UMass Dartmouth's Sustainability Studies undergraduate courses for the fall 2012 semester have been announced and listed. Learn more here.
Green Jobs Positions in Southcoast
Program Manager, New Bedford Solar Now
The primary focus of the Program Manager will be to drive and track demand for home solar assessments and solar installations in the City of New Bedford, MA. The Program Manager will work closely with and alongside City staff, sustainability groups, schools, businesses, and congregations, to help educate and engage town residents on solar power--and to help them sign up for a free home solar assessment.
Home Energy Advisor (Energy Auditor) for New Bedford, Next Step Living
Next Step Living is currently hiring a Home Energy Advisor for New Bedford and the SouthCoast region to perform audits for the MassSAVE program. This is a full time position. Advisors perform comprehensive energy assessments of home and works with customers to suggest appropriate energy saving opportunities. Training is provided but some experience is suggested. Must have a car. Looking for applicants with good people skills and some level of understanding of building science.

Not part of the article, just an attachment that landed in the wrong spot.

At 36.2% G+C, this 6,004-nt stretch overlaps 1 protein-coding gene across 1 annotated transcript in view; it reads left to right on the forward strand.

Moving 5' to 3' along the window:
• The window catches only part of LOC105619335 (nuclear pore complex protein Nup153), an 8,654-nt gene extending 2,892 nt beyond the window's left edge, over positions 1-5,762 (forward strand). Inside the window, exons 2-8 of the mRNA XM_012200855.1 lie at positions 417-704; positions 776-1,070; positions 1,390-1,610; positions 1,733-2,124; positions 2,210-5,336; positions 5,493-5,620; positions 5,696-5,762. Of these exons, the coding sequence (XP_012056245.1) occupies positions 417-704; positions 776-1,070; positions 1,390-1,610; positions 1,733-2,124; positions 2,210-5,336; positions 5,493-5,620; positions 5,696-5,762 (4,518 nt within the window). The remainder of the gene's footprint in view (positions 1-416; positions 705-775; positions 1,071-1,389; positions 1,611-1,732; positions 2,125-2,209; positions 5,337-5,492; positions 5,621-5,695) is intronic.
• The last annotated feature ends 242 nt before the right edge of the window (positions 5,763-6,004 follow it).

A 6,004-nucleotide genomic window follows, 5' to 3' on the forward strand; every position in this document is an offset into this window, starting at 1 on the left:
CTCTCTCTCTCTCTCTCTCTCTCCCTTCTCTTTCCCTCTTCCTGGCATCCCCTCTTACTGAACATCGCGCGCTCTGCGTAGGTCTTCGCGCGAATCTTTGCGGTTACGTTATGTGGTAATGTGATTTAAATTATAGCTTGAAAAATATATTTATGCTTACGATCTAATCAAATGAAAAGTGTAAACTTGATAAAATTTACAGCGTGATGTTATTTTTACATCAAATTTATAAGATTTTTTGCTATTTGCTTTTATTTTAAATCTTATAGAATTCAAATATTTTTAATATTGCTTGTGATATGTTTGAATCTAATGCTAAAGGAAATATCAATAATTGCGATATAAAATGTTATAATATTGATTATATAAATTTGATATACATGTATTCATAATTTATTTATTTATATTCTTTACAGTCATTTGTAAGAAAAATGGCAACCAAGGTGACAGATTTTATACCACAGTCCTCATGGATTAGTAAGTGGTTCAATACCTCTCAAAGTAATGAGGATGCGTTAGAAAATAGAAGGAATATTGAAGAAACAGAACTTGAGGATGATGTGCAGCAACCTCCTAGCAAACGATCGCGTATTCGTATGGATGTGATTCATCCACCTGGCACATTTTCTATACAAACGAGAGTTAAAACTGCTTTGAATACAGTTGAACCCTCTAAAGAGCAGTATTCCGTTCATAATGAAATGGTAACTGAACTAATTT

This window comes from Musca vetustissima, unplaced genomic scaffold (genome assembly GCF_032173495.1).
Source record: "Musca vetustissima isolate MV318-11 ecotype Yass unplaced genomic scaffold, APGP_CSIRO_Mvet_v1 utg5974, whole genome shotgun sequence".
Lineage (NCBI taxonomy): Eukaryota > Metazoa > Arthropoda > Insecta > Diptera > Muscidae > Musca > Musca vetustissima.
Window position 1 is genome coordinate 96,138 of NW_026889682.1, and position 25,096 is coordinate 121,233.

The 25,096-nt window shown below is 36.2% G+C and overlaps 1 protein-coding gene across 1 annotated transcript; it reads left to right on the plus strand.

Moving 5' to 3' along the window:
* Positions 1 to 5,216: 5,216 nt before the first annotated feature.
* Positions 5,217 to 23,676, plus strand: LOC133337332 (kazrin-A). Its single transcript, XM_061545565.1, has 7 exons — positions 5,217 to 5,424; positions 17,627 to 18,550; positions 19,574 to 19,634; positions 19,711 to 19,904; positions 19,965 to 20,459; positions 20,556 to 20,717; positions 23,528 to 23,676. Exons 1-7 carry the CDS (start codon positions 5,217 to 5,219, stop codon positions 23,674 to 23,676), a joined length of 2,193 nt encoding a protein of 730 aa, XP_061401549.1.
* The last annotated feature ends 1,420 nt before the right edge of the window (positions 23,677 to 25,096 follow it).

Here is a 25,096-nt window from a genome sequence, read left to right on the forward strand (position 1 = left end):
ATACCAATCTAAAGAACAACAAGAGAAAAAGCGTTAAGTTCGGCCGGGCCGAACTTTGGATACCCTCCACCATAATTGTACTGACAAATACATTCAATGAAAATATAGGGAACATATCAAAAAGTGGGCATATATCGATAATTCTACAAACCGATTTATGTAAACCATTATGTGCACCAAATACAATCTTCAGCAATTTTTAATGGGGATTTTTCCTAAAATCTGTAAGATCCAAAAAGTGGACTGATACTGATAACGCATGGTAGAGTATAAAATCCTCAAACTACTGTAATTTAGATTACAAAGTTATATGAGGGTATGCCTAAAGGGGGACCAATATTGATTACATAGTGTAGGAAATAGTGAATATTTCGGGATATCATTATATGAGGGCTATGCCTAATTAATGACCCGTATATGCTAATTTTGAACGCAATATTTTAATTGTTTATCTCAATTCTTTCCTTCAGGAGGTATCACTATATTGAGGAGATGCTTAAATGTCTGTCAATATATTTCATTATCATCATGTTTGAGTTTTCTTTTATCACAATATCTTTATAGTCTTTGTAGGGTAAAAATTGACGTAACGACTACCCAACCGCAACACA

Sales Territory Manager -- Solar Renewable Energy Systems, Beaumont Solar (New Bedford)
Responsibilities include business development in the assigned territory primarily commercial with residential leads provided. The position is 1099, full training and excellent commission structure however no salary or benefits are included. Click here for additional information on these and other positions.
The Marion Institute seeks a Fundraising Professional